Measuring Up

Developing State Enabling Legislation

Developing State Enabling Legislation to Support Your Local Goals

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Experience has shown that voters, when given the chance, are typically eager to support new revenue for local transportation priorities. Typically the decision to impose the tax must be taken first by the governing legislative body of the jurisdiction, such as the county board of commissioners. In many – but not all – cases, a voter referendum is then required. This approach allows local communities to raise their own funds to pay for projects important to them, without having to gain the support of the entire state.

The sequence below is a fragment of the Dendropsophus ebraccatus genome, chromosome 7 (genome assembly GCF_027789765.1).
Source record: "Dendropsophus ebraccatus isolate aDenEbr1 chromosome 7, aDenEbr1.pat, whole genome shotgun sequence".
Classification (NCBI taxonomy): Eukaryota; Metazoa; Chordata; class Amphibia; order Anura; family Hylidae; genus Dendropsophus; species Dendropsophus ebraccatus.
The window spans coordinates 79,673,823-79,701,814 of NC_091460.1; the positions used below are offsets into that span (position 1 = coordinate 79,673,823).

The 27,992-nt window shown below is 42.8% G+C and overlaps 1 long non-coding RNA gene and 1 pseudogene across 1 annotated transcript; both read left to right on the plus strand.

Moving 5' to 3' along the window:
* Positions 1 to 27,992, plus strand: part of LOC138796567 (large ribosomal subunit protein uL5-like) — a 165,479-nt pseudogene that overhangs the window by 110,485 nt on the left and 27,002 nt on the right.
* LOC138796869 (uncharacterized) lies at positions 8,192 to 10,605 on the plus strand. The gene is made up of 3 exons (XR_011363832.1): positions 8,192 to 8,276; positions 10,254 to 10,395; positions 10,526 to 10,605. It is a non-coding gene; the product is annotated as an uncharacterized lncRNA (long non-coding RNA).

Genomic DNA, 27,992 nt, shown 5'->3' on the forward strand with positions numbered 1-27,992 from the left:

Voters only have this opportunity, however, if the state they live in has authorized local communities to raise revenues through ballot measures. State enabling laws are a threshold requirement that must be in place before local ballot measures can even be considered. State enabling laws can govern many aspects of local ballot measures, including the type of revenue that can be raised, the number of years that the revenue can be collected, the process for getting a measure on the ballot, the permissible uses for the revenue, and sometimes even the exact language that must be presented to the voters.

All state enabling laws are not created equal. Variations in voter thresholds, sunset provisions, permissible uses of funds, and other factors can make it easier or harder for local ballot measures to succeed. The following sections discuss key elements that should be considered when drafting enabling legislation, whether starting from scratch in a state that lacks such laws, or as part of an effort to improve an enabling law already on the books.